Wednesday, April 29, 2015

Blogging from A to Z: W is for Wheel

During April, I'm participating in the Blogging from A to Z challenge -- one alphabet-themed post per day, starting with A is for Aruba Aftermath and ending with Z is for ... I don't know yet what Z is for, I'll figure it out when I get there.

This drool-worthy custom wheel, made by South Shore Boatworks, is what I'd do if money were no object (but of course money is an object...) 

In an age of diesel motors and GPS, traveling by sail is primarily for the romantics.  And if we're traveling by sail in an homage to romance and history, we might as well have a spectacular traditional ship's wheel.  Except for one teeny, tiny problem ... our teeny tiny bank account.

Our boat has a budget-basic modern stainless steel wheel.  Totally functional, but the aesthetic is, well, minimal.  I've been looking for a classic replacement for years. One I found was too big.  Another was too small. Another was too cheaply-made-looking, more appropriate for hanging on a basement rec room wall than on a boat.  I thought I had found The One, then it turned out that the guy who was advertising it didn't exactly own it. I'm just sayin', it was a jungle out there.

There's just something about being at the wheel.  Every visitor to the ship wants a photo there.   Here, a crappy cellphone photo of Dan dressed for his "work day" at the helm of El Galeon. We want a beautiful signature wheel too!

One day we were walking home from the computer repair shop -- again, ugh -- and stopped for a break into a nautical antiques store.  And that's where we found it ... a gorgeous, absolutely unique solid brass wheel, the exact right size for our boat, with a price tag on it that was well within our reach. SOLD!

Well, if, we explained to the owner. If it fits.  We took careful measurements and thought it would work, but needed to get it to the boat to make sure of the fit.  We measured it in the shop, then agreed that we'd go home to check out the numbers and then come back to buy it the following Monday if we thought it would fit, but she'd allow us to return it for a full refund if we brought it back because the shaft was the wrong diameter.

We debated over the weekend with normally-impulsive me being reluctant to spend the money and normally-practical Dan being enthusiastic, then decided to go for it.  Unfortunately, Monday the shop was closed due to an emergency, and when we passed by on Thursday, our next day off, it was closed again.  We suspected that once again we'd have to give up on this particular antique wheel and continue our search elsewhere.  We gave it one last try the following Monday and ... connection happened! When we showed up, the wheel was even more beautiful (and even heavier!) than we remembered.  Money changed hands.  We told her about our multi-year search, and she said, "Maybe it'll be like Cinderella's slipper -- and you'll be the only one in the kingdom where it fits just right," she hypothesized.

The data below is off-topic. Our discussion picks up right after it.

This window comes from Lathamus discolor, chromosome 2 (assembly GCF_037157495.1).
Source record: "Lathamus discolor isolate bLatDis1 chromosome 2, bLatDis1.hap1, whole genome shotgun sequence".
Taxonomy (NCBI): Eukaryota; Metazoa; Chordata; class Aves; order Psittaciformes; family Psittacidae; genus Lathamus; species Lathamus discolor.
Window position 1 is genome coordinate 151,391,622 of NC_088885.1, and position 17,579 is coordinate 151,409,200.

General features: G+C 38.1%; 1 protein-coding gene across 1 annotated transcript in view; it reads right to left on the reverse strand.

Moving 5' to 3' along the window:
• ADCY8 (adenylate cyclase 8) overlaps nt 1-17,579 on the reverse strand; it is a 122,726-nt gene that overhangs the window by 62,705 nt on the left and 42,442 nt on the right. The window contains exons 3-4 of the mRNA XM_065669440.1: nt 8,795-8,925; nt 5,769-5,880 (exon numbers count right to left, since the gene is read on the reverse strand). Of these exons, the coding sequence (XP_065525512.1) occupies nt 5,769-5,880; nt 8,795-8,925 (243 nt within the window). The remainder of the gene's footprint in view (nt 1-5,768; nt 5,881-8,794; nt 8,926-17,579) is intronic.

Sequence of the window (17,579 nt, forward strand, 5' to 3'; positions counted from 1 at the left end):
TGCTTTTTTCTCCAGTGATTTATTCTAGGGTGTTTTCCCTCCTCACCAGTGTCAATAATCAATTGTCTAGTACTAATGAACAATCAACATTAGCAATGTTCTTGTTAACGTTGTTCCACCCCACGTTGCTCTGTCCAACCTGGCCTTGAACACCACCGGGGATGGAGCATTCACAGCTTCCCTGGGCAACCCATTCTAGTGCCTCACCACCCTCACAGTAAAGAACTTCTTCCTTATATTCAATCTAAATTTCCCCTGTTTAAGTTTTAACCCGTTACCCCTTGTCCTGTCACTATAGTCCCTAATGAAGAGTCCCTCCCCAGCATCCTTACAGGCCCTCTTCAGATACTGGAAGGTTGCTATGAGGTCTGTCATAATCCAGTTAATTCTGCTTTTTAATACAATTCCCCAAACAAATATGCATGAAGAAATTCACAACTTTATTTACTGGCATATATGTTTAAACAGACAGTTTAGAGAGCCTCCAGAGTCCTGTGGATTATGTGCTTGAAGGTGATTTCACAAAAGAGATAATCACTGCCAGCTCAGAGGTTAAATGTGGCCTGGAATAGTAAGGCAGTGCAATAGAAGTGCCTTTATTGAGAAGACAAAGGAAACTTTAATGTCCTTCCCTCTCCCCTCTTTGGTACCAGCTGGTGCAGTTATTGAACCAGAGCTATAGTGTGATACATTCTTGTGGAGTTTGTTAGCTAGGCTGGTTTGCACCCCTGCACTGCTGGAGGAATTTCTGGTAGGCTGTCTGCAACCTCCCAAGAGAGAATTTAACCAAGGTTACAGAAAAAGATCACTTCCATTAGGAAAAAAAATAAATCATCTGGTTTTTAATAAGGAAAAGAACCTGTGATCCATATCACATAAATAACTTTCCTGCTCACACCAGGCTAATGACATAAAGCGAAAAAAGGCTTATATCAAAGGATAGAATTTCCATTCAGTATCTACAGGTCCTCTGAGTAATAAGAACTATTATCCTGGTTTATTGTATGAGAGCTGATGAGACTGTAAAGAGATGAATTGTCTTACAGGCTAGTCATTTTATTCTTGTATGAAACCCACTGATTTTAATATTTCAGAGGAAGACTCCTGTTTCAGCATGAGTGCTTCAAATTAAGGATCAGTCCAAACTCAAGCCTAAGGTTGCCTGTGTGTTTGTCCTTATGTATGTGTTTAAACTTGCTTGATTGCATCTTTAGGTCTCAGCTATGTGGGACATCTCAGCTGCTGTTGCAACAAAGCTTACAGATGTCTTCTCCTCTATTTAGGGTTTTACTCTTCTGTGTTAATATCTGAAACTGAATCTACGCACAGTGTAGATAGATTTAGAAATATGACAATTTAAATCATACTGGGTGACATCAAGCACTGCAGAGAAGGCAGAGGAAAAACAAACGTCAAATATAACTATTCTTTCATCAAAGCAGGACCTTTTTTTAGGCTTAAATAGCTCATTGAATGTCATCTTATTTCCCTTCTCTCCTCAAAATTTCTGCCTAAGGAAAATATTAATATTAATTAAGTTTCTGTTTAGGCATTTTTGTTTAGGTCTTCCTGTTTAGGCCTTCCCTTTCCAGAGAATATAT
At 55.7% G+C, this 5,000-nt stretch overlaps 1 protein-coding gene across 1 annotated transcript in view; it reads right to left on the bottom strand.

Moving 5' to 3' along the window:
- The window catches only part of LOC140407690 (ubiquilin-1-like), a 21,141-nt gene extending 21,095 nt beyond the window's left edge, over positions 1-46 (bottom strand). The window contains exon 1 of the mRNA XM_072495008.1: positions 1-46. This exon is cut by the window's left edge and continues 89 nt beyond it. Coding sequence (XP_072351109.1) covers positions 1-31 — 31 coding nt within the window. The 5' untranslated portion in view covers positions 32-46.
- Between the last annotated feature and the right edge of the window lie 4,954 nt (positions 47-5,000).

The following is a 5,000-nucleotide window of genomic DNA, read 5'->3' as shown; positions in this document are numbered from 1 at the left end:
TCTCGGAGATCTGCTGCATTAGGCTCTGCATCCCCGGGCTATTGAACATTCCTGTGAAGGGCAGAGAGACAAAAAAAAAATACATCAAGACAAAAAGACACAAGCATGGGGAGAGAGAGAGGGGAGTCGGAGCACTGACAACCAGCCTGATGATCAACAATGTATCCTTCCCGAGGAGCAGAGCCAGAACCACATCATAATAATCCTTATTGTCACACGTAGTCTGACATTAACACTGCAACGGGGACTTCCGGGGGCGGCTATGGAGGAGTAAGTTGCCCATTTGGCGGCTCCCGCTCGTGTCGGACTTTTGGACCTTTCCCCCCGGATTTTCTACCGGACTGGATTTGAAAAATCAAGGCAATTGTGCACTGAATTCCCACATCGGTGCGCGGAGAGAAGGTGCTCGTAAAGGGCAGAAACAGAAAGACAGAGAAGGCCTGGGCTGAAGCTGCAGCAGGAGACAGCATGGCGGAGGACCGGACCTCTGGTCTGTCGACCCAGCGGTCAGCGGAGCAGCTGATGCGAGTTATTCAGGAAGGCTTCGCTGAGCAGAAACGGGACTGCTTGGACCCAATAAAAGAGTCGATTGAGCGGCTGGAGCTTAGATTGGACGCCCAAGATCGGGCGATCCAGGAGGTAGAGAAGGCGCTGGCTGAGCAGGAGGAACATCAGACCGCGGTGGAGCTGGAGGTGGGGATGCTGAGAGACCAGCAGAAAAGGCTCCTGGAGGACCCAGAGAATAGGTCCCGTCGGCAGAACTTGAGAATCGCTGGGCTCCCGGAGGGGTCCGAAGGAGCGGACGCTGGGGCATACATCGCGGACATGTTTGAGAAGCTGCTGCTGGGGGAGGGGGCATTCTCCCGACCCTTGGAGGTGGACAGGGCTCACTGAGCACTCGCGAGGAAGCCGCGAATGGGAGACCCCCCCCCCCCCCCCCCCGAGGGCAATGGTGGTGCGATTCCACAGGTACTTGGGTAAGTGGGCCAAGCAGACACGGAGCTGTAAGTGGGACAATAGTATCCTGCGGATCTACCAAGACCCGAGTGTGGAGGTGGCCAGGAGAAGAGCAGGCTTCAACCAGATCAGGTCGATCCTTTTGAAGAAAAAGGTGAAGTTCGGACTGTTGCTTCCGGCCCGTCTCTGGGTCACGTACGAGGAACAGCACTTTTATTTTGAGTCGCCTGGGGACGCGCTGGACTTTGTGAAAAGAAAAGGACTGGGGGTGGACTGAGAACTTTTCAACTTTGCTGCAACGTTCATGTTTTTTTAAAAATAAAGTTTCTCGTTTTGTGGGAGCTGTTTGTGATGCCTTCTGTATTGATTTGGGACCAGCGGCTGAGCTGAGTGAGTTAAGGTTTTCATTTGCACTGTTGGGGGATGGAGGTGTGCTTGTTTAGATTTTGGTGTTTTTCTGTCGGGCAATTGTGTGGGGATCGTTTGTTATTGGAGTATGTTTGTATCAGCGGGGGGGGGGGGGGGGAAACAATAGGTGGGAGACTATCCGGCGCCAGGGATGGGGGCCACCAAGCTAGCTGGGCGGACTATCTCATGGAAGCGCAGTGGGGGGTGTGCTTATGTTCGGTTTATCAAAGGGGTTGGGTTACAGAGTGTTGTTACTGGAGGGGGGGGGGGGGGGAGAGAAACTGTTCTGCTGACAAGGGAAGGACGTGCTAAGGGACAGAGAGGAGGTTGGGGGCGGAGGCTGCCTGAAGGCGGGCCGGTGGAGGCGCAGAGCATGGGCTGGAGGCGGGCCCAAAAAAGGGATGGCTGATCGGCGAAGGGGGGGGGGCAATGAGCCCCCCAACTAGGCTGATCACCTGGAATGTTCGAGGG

"Um, funny you should mention that," I said, "because our boat came with the name Cinderella."

"Oooh, I just got goosebumps," she said.  "It's got to be an omen!"

In place aboard, the new wheel was gorgeous.  We excitedly pulled off the stainless steel modern wheel ... only to find that the new-old replacement was microscopically too tight to fit on the shaft.  But also, once we got it roughly in place, it was too beautifully right to return. The modifications were minor, something any competent machine shop could do for us.

Our friends on El Galeon offered to help us in their metal shop.  That's when we learned, our new wheel was metric, while our pedestal shaft was English units.  Oops, and our friends, being from Spain, had metric tools, so they couldn't help us do the modifications.  'Sokay, we'll work it out.  The more time that passes, the less willing we are to let this chance go.

Our new old wheel is on the left, the one we hope to replace is on the right.  A nautical optical illusion here -- the brass one is only about an inch (or 3 centimeters, since we're metric) smaller than the steel one, but looks so much more delicate and elegant.  


  1. I'm sure you guys can make it fit. Even Cinderella had to wiggle her toes a bit to get the slipper on the first time.

  2. You're right, all it will take is a good machine shop. And Dan is very, very motivated.